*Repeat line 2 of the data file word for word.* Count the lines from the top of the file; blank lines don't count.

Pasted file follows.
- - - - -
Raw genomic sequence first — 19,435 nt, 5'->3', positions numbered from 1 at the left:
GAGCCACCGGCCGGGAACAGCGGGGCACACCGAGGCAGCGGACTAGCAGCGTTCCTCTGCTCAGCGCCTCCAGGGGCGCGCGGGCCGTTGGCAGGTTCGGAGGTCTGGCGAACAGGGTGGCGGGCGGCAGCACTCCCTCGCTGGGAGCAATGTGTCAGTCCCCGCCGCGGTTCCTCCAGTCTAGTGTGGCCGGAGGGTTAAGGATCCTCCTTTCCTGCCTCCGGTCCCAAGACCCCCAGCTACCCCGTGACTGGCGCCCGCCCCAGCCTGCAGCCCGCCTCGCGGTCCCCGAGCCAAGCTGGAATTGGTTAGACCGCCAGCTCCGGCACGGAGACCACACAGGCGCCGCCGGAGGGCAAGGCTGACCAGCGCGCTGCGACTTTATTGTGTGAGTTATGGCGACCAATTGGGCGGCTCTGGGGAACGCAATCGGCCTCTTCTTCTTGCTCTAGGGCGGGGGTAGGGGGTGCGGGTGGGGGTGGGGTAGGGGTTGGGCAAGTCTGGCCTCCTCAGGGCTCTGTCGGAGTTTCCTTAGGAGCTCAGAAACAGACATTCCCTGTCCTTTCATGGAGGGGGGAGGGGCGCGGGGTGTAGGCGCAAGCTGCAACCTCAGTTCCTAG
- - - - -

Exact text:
GAGCCACCGGCCGGGAACAGCGGGGCACACCGAGGCAGCGGACTAGCAGCGTTCCTCTGCTCAGCGCCTCCAGGGGCGCGCGGGCCGTTGGCAGGTTCGGAGGTCTGGCGAACAGGGTGGCGGGCGGCAGCACTCCCTCGCTGGGAGCAATGTGTCAGTCCCCGCCGCGGTTCCTCCAGTCTAGTGTGGCCGGAGGGTTAAGGATCCTCCTTTCCTGCCTCCGGTCCCAAGACCCCCAGCTACCCCGTGACTGGCGCCCGCCCCAGCCTGCAGCCCGCCTCGCGGTCCCCGAGCCAAGCTGGAATTGGTTAGACCGCCAGCTCCGGCACGGAGACCACACAGGCGCCGCCGGAGGGCAAGGCTGACCAGCGCGCTGCGACTTTATTGTGTGAGTTATGGCGACCAATTGGGCGGCTCTGGGGAACGCAATCGGCCTCTTCTTCTTGCTCTAGGGCGGGGGTAGGGGGTGCGGGTGGGGGTGGGGTAGGGGTTGGGCAAGTCTGGCCTCCTCAGGGCTCTGTCGGAGTTTCCTTAGGAGCTCAGAAACAGACATTCCCTGTCCTTTCATGGAGGGGGGAGGGGCGCGGGGTGTAGGCGCAAGCTGCAACCTCAGTTCCTAG